(By Julie anne Johnson from Cheltenham, UK (Terry Wogan°○●○•°) [CC BY 2.0 (http://creativecommons.org/licenses/by/2.0)], via Wikimedia Commons)
Ah right, well then, settle down by a nice fire, attracted by the prospect of a second custard cream, as we attempt to pay tribute to young Sir Terry of Wogan, the man off the TV. And radio, you say, with some justification.
Sir Terry Wogan was a TV institution in the UK for fifty years. As he himself said in his farewell address to the radio, people had grown up listening to him, and their children now had children of their own. So mum first heard him pre-BBC, and now I'm a dad. Weird thing, time.
(I could carry on in Terry style, but it would be pastiche, and the man deserves far better...)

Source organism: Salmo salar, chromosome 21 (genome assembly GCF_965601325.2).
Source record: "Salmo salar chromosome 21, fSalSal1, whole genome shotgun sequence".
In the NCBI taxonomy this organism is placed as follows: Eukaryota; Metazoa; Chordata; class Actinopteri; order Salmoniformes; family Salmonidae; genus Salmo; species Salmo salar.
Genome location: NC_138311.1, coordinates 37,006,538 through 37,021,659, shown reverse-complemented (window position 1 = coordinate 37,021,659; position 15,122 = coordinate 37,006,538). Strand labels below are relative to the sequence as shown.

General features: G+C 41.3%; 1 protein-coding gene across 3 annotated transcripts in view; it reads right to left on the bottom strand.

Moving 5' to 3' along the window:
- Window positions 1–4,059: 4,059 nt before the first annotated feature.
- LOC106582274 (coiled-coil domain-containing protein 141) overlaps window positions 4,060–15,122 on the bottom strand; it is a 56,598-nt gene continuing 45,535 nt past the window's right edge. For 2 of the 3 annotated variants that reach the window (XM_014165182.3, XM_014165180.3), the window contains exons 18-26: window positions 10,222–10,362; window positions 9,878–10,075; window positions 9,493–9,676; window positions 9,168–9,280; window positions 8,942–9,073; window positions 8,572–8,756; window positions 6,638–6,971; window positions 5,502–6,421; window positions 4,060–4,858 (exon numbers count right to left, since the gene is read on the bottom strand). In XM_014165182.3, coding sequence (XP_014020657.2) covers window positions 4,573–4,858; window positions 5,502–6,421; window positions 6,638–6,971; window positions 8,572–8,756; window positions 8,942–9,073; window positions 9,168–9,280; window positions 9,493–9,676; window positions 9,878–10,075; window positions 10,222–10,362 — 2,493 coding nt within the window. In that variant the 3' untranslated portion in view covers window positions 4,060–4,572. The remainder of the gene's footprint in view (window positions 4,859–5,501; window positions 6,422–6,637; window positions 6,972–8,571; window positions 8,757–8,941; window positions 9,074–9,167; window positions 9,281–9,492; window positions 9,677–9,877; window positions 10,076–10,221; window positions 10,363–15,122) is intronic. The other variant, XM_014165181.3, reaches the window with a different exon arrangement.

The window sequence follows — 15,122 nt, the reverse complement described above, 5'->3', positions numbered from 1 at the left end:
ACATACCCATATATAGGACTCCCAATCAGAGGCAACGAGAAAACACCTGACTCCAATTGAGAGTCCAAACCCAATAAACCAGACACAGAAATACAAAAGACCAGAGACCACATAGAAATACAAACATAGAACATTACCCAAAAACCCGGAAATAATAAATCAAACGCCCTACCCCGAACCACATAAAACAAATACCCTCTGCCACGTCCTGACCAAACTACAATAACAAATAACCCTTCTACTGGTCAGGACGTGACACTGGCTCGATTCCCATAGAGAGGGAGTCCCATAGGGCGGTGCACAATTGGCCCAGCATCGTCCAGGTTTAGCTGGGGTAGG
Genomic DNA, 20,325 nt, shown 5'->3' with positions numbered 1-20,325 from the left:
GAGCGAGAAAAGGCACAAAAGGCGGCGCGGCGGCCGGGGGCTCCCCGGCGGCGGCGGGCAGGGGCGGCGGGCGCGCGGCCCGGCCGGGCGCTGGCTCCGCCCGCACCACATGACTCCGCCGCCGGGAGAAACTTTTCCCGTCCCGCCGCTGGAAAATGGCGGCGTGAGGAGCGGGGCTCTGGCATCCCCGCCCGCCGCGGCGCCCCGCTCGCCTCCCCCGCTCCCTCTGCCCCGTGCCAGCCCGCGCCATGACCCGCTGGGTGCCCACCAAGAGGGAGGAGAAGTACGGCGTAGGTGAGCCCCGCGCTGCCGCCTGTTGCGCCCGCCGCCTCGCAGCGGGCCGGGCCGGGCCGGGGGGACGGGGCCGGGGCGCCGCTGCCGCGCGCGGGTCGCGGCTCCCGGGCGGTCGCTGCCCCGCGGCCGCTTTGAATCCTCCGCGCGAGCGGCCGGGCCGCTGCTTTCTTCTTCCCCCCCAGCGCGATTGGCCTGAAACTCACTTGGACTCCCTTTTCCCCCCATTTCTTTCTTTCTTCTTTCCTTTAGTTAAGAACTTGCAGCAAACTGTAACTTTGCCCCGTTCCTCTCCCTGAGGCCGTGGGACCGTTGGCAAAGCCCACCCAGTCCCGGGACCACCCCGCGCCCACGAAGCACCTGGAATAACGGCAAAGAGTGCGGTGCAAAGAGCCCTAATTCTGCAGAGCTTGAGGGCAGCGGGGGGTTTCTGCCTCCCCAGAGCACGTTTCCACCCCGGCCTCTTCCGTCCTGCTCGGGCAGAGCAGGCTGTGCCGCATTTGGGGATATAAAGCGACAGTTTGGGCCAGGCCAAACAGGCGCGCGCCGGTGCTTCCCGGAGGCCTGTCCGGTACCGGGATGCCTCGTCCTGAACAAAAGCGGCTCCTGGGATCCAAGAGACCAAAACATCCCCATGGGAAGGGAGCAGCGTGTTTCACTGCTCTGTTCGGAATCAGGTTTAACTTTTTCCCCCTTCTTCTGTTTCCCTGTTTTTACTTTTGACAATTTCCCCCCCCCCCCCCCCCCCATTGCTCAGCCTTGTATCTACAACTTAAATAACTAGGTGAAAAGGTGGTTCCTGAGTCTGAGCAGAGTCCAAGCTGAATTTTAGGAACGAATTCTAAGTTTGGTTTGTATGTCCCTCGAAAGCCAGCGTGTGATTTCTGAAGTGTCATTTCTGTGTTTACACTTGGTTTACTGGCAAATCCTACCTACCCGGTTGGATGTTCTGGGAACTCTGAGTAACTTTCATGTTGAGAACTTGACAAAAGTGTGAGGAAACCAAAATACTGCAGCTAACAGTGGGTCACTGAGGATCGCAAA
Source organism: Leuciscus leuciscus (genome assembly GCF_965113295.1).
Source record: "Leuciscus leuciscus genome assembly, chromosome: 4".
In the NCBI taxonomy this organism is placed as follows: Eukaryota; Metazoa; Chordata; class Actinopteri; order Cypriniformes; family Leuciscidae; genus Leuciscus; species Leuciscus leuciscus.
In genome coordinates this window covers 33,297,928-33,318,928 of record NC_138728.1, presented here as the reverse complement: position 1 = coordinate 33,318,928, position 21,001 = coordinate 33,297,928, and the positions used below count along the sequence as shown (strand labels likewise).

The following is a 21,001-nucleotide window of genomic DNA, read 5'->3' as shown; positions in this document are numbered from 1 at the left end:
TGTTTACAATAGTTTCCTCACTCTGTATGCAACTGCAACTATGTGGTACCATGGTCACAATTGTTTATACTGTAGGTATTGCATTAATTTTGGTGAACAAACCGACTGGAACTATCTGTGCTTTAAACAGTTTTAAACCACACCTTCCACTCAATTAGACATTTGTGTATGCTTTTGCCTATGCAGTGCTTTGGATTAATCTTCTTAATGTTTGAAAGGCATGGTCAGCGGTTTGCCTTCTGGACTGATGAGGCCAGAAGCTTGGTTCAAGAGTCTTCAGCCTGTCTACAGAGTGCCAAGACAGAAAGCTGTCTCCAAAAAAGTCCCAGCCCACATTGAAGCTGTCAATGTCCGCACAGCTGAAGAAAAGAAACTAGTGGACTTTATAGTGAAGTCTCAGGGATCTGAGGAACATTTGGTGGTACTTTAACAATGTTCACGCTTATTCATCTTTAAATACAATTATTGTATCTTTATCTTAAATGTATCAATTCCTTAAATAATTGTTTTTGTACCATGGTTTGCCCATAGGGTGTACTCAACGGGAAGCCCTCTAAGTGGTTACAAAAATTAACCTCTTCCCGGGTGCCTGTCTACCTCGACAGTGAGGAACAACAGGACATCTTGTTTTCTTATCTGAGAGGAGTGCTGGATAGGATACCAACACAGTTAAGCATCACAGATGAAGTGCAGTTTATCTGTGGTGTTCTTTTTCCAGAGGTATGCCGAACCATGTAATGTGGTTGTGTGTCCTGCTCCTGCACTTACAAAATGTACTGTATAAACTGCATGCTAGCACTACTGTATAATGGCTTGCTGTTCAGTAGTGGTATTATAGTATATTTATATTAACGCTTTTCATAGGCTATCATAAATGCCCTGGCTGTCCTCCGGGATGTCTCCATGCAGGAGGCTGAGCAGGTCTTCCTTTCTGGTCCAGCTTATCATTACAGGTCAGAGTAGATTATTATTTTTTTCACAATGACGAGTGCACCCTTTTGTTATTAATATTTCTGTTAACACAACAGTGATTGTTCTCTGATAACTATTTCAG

Gene Wilder was an actor of supreme comic timing, who became known to millions of children first and foremost as Willy Wonka. That his Wonka was not the one in the head of the writer is well known, but then, contrary to many expectations, I'm not sure Johnny Depp was either. And anyhow, in this case of Roald Dahl vs the viewing public, Wilder appears to have the overwhelming support of a few billion to one.
BBC weather girl who directed two documentaries about terminal cancer after her own diagnosis. Before I Kick the Bucket is poignant, informative, and actually quite funny in places, and highly recommended.
French poet, historian and the man who translated Shakespeare into French. He was winner of the French Academy’s highest prize in 1981.